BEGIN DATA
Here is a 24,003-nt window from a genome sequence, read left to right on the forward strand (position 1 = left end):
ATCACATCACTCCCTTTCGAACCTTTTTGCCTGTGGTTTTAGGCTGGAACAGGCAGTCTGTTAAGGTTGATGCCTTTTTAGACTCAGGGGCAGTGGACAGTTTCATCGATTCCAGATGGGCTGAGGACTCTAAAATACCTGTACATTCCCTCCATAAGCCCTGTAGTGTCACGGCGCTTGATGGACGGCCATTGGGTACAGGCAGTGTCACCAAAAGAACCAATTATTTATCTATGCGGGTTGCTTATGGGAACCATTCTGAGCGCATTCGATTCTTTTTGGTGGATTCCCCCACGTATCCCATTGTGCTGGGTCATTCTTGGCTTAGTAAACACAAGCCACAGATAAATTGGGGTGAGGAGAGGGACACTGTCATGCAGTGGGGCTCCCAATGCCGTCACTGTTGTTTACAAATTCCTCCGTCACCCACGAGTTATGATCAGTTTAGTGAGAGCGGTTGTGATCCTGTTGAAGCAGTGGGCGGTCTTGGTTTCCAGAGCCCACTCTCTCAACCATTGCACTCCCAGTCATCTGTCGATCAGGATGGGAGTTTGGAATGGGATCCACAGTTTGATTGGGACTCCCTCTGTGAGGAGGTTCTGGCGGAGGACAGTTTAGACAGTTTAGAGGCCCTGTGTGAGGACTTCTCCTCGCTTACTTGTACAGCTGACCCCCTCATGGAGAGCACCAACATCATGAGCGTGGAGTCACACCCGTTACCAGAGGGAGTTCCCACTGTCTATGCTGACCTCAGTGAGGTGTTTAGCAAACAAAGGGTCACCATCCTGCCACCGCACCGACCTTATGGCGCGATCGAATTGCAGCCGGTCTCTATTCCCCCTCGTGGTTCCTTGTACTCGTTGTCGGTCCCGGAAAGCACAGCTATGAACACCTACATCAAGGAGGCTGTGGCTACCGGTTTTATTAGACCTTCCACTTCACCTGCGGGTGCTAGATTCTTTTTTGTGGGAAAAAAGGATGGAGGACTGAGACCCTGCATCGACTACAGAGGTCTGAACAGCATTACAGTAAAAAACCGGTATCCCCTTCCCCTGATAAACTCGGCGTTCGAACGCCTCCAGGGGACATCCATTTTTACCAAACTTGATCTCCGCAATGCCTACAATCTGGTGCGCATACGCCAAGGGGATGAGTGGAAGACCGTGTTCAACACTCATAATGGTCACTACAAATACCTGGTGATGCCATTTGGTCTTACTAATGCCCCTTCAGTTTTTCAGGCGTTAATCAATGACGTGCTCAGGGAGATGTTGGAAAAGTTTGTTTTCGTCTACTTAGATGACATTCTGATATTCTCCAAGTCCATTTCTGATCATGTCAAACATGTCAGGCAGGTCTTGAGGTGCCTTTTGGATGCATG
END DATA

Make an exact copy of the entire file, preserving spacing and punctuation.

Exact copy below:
Here is a 24,003-nt window from a genome sequence, read left to right on the forward strand (position 1 = left end):
ATCACATCACTCCCTTTCGAACCTTTTTGCCTGTGGTTTTAGGCTGGAACAGGCAGTCTGTTAAGGTTGATGCCTTTTTAGACTCAGGGGCAGTGGACAGTTTCATCGATTCCAGATGGGCTGAGGACTCTAAAATACCTGTACATTCCCTCCATAAGCCCTGTAGTGTCACGGCGCTTGATGGACGGCCATTGGGTACAGGCAGTGTCACCAAAAGAACCAATTATTTATCTATGCGGGTTGCTTATGGGAACCATTCTGAGCGCATTCGATTCTTTTTGGTGGATTCCCCCACGTATCCCATTGTGCTGGGTCATTCTTGGCTTAGTAAACACAAGCCACAGATAAATTGGGGTGAGGAGAGGGACACTGTCATGCAGTGGGGCTCCCAATGCCGTCACTGTTGTTTACAAATTCCTCCGTCACCCACGAGTTATGATCAGTTTAGTGAGAGCGGTTGTGATCCTGTTGAAGCAGTGGGCGGTCTTGGTTTCCAGAGCCCACTCTCTCAACCATTGCACTCCCAGTCATCTGTCGATCAGGATGGGAGTTTGGAATGGGATCCACAGTTTGATTGGGACTCCCTCTGTGAGGAGGTTCTGGCGGAGGACAGTTTAGACAGTTTAGAGGCCCTGTGTGAGGACTTCTCCTCGCTTACTTGTACAGCTGACCCCCTCATGGAGAGCACCAACATCATGAGCGTGGAGTCACACCCGTTACCAGAGGGAGTTCCCACTGTCTATGCTGACCTCAGTGAGGTGTTTAGCAAACAAAGGGTCACCATCCTGCCACCGCACCGACCTTATGGCGCGATCGAATTGCAGCCGGTCTCTATTCCCCCTCGTGGTTCCTTGTACTCGTTGTCGGTCCCGGAAAGCACAGCTATGAACACCTACATCAAGGAGGCTGTGGCTACCGGTTTTATTAGACCTTCCACTTCACCTGCGGGTGCTAGATTCTTTTTTGTGGGAAAAAAGGATGGAGGACTGAGACCCTGCATCGACTACAGAGGTCTGAACAGCATTACAGTAAAAAACCGGTATCCCCTTCCCCTGATAAACTCGGCGTTCGAACGCCTCCAGGGGACATCCATTTTTACCAAACTTGATCTCCGCAATGCCTACAATCTGGTGCGCATACGCCAAGGGGATGAGTGGAAGACCGTGTTCAACACTCATAATGGTCACTACAAATACCTGGTGATGCCATTTGGTCTTACTAATGCCCCTTCAGTTTTTCAGGCGTTAATCAATGACGTGCTCAGGGAGATGTTGGAAAAGTTTGTTTTCGTCTACTTAGATGACATTCTGATATTCTCCAAGTCCATTTCTGATCATGTCAAACATGTCAGGCAGGTCTTGAGGTGCCTTTTGGATGCATG